THE BOON OF BEING IN BOTH MINDS - The complex dynamics of consumer decision making

Sreyoshi Maitra, Executive Director, Market Strategy & Understanding (Delhi) & Lead Shopper Practice, Ipsos in India

Image

Psychologists have been interested in the two modes of thinking and offered many labels to them. The most common being System 1 and System 2, as Nobel laureate, Daniel Kahneman had identified.

System 1 represents those fast, automatic thoughts we continually process, often without our awareness. System 2 allocates attention to the effortful mental activities, that deserve it.

Is System 1 the only moment of truth?

As Kahneman describes it, “We are born prepared to perceive the world around us, recognize objects, orient attention, avoid losses, and fear spiders.”

Relating this to marketing, research has found that consumers don’t spend much time thinking deeply about the choices they make. Instead, the brain takes shortcuts to enable rapid, almost intuitive judgments. We are happy with ‘good enough’ options and don’t have the mental resources to go after the ‘best’ each time. It is simpler to do what has worked before – the basis of entrenched habits.

Ergo, there is a strong tendency to focus largely on System 1 behavior, when we consider consumer decision making. Thus, we often orient all our marketing initiatives, to ensure that we catch the consumer in the first instance.

Could System 1 run smoothly, if System 2 didn’t have its back?

The interesting thing is, both Systems 1 and 2, are active, simultaneously. While System 1 runs automatically, System 2 is normally in a low-effort mode.

Further, System 1 continuously generates suggestions for System 2: impressions and intuitions. If endorsed by System 2, impressions and intuitions turn into beliefs. And when all goes smoothly, which is most of the time, System 2 adopts the suggestions of System 1 with little or no modification.

Albeit, the division of work between System 1 and System 2 is highly efficient: it minimizes effort and optimizes performance. The arrangement works well most of the time, because System 1 is generally very good at what it does, unless it stumbles onto something new. Then it sends an SOS signal to System 2.

Is System 1 versus System 2, really an either this or that reaction?

Most of us have a natural comfort with binaries; we think in terms of either-or, this or that, on one hand vs. on the other hand, to control complex phenomena into manageable structures.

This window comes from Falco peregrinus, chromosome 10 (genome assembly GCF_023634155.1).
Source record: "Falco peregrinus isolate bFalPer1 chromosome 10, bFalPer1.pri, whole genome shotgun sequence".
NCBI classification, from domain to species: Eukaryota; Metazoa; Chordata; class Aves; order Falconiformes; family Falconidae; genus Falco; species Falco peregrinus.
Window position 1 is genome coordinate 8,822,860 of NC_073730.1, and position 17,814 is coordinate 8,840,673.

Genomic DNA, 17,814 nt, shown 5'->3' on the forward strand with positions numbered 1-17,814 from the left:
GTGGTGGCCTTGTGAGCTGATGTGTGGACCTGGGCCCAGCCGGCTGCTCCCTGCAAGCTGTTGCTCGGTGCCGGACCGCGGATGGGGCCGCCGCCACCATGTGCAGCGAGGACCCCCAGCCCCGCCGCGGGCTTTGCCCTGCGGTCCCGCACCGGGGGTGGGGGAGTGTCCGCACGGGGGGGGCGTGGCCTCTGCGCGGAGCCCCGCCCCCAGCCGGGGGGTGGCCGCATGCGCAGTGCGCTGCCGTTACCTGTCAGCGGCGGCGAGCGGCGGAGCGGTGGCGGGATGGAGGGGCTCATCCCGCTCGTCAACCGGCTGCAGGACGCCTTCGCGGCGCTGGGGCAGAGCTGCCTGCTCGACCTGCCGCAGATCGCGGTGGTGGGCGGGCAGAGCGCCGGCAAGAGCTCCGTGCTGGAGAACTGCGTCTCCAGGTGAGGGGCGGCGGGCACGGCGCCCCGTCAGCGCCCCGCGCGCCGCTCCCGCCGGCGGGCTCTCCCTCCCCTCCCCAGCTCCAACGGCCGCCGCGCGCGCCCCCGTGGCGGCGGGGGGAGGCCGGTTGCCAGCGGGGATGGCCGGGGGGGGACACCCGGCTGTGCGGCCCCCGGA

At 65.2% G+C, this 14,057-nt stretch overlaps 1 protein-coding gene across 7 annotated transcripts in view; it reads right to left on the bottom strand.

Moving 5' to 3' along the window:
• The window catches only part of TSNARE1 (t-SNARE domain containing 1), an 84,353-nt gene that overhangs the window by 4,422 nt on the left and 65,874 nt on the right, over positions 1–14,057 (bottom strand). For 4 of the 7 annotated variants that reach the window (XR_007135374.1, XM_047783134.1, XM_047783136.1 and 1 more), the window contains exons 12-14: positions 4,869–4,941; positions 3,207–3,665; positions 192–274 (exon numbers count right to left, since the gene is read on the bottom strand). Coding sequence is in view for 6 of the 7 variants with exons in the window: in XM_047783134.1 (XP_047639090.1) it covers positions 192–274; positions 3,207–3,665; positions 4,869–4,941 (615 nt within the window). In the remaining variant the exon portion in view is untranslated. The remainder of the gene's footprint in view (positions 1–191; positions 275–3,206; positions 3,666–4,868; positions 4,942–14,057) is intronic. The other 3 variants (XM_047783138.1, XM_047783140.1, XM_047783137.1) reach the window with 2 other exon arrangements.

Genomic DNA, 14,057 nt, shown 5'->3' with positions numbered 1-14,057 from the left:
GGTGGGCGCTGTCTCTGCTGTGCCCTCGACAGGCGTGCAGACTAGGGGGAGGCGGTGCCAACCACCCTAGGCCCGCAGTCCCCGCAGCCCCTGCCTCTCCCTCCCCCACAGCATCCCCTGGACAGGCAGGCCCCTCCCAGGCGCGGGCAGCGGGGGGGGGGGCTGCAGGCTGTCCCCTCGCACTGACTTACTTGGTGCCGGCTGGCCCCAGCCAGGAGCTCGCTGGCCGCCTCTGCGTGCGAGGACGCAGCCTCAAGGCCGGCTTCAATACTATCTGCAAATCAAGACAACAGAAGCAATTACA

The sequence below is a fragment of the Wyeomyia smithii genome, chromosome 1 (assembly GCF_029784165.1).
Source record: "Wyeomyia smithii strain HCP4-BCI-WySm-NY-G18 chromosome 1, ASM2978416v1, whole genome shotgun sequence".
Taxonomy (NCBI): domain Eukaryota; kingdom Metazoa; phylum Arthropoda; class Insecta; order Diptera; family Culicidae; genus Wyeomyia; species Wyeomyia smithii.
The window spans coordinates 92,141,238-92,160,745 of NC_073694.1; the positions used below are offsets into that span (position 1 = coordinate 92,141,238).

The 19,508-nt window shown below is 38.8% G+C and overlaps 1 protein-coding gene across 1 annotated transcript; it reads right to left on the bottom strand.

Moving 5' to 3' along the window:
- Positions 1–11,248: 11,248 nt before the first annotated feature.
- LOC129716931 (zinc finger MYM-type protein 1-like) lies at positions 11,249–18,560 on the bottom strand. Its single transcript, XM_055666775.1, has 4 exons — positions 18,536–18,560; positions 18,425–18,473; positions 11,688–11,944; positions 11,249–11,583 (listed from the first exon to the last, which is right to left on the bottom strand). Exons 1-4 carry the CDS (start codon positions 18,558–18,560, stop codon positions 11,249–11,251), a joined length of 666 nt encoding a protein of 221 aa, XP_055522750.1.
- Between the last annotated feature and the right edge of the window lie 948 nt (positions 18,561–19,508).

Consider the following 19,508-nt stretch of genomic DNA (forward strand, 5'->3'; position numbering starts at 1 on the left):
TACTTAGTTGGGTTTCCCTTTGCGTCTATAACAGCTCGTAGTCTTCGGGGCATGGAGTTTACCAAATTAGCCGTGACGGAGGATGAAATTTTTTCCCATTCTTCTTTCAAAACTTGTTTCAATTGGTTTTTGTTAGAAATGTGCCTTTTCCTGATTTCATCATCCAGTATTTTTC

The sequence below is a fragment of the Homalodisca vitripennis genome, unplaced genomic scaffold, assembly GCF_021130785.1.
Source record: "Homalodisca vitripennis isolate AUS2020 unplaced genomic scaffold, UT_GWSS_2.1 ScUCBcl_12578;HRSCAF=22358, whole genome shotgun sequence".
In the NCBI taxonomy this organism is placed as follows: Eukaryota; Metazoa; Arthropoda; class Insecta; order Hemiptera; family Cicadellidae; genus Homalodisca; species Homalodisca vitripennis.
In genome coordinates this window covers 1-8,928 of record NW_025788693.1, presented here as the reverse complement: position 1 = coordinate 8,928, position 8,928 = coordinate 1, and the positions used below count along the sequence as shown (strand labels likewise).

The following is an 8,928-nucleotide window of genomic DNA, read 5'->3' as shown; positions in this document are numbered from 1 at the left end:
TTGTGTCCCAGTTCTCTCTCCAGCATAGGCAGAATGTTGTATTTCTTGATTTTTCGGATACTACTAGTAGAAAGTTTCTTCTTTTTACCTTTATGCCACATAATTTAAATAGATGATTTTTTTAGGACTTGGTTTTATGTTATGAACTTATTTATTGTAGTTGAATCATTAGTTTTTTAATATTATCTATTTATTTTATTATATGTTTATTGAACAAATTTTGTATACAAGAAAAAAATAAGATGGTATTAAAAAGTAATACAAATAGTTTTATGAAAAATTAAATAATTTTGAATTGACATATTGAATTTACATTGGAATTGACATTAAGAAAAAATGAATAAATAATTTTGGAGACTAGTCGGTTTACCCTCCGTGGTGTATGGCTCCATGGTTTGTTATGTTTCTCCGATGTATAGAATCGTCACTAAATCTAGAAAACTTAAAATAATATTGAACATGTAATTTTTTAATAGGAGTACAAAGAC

Breaking down the brain into two distinct ‘systems’ has been extremely helpful for simplifying the complexities of cognition. Thus ‘System 1’ and ‘System 2’, have been the dominant paradigms embraced by market researchers, to interpret decision-making.

This is largely because, the conventional model of cognition had positioned the brain as a ‘passive receiver’ of information, with a linear path of information flow à we perceive, we process, we act.

Hence, we often tend to tag a response to stimuli, as either a System 1 or a System 2 reaction.

However, neuroscience has demonstrated, that our brain does not actually passively wait for information, it is on the contrary in the ‘always on’ mode. The brain is always active; we are endless learning machines, continuously collecting experiences, which form the foundation for our anticipations and expectations. A good way to think of brain functioning, is like ‘Google Search’ as opposed to a hard drive, loading our stored memories.

In reality, these two worlds are not mutually exclusive and they do not work exclusive to each other. They work in tandem and together help us to take decisions and make choices.

Attributing the human mind to the duality of thinking, could be a bit of an oversimplification.

Our everyday experience with the two minds.

Picture this.

You are at a departmental store with the objective of picking up your regular brand of shampoo.

You arrive with a clear agenda of navigating to the familiar hair care shelf, picking up the brand of your choice. You know the colour and shape of the pack of this well-known brand and so spotting it on the shelf is not a tough task. You only need a shampoo for now, so you don’t plan to stay longer at that store aisle.

System 1 is guiding you so far.

The brand relationship has become a habit. Reasons for initial choices, that led to habits, are forgotten.

Now, you notice a poster of a new brand of leave-on hair serum, that controls frizz.

It catches your interest, because, no conditioner has been able to tame your frizzy hair so far. You look for the product, that is displayed on a pedestal nearby. After reading     about its ingredients and value proposition and it fits in well with your requirement; then you read that this product works best in combination with its shampoo from the same range – the serum to be applied, after using their shampoo. You ponder for a while, and then buy both the serum and the shampoo of this new brand. This is where System 2 steps in. The moments of consciousness, when our rules get reviewed and as consumers, we become more open to change, basis new stimuli.

Similarly, we would come across many instances, when Systems 1 and 2 thinking work together, to drive us to our decisions. The mental processing of System 1 and System 2 thinking does not take place in a mutually exclusive manner, independent of one other. It happens more on a gradient, rather than in a simple ‘this or that’ way. 

So, next time someone impatiently asks you to stop being fickle and ‘stick to one mind’, you don’t necessarily have to agree.

More insights about Consumer Goods

Consumer & Shopper